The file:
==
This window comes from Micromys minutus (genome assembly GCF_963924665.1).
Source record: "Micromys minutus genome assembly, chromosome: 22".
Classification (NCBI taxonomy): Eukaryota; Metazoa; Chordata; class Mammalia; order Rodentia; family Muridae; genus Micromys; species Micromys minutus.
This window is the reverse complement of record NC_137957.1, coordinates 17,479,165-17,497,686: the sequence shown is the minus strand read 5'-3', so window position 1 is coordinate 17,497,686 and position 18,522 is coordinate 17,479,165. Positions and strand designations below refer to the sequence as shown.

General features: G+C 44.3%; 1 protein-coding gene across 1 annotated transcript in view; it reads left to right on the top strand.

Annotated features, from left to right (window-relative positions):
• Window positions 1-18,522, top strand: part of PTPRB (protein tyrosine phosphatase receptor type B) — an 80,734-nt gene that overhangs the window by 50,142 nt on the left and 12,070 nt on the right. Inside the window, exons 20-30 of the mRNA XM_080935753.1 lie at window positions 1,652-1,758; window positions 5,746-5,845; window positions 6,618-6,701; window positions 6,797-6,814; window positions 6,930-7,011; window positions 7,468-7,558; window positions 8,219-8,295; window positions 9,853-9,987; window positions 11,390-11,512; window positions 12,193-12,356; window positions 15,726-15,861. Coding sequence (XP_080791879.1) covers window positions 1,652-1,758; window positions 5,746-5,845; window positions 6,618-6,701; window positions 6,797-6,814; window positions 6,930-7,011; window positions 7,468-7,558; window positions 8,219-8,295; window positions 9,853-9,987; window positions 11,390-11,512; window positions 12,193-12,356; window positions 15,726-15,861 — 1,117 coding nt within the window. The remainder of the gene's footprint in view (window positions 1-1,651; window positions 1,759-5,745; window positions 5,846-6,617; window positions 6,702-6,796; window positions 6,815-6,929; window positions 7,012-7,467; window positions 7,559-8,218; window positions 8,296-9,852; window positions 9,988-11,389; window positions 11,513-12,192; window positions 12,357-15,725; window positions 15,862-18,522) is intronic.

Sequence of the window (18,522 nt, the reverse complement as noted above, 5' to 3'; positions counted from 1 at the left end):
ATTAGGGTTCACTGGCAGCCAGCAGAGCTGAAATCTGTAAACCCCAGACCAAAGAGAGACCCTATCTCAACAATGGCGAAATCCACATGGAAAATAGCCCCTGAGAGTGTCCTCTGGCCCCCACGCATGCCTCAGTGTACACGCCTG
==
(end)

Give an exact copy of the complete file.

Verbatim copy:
This window comes from Micromys minutus (genome assembly GCF_963924665.1).
Source record: "Micromys minutus genome assembly, chromosome: 22".
Classification (NCBI taxonomy): Eukaryota; Metazoa; Chordata; class Mammalia; order Rodentia; family Muridae; genus Micromys; species Micromys minutus.
This window is the reverse complement of record NC_137957.1, coordinates 17,479,165-17,497,686: the sequence shown is the minus strand read 5'-3', so window position 1 is coordinate 17,497,686 and position 18,522 is coordinate 17,479,165. Positions and strand designations below refer to the sequence as shown.

General features: G+C 44.3%; 1 protein-coding gene across 1 annotated transcript in view; it reads left to right on the top strand.

Annotated features, from left to right (window-relative positions):
• Window positions 1-18,522, top strand: part of PTPRB (protein tyrosine phosphatase receptor type B) — an 80,734-nt gene that overhangs the window by 50,142 nt on the left and 12,070 nt on the right. Inside the window, exons 20-30 of the mRNA XM_080935753.1 lie at window positions 1,652-1,758; window positions 5,746-5,845; window positions 6,618-6,701; window positions 6,797-6,814; window positions 6,930-7,011; window positions 7,468-7,558; window positions 8,219-8,295; window positions 9,853-9,987; window positions 11,390-11,512; window positions 12,193-12,356; window positions 15,726-15,861. Coding sequence (XP_080791879.1) covers window positions 1,652-1,758; window positions 5,746-5,845; window positions 6,618-6,701; window positions 6,797-6,814; window positions 6,930-7,011; window positions 7,468-7,558; window positions 8,219-8,295; window positions 9,853-9,987; window positions 11,390-11,512; window positions 12,193-12,356; window positions 15,726-15,861 — 1,117 coding nt within the window. The remainder of the gene's footprint in view (window positions 1-1,651; window positions 1,759-5,745; window positions 5,846-6,617; window positions 6,702-6,796; window positions 6,815-6,929; window positions 7,012-7,467; window positions 7,559-8,218; window positions 8,296-9,852; window positions 9,988-11,389; window positions 11,513-12,192; window positions 12,357-15,725; window positions 15,862-18,522) is intronic.

Sequence of the window (18,522 nt, the reverse complement as noted above, 5' to 3'; positions counted from 1 at the left end):
ATTAGGGTTCACTGGCAGCCAGCAGAGCTGAAATCTGTAAACCCCAGACCAAAGAGAGACCCTATCTCAACAATGGCGAAATCCACATGGAAAATAGCCCCTGAGAGTGTCCTCTGGCCCCCACGCATGCCTCAGTGTACACGCCTG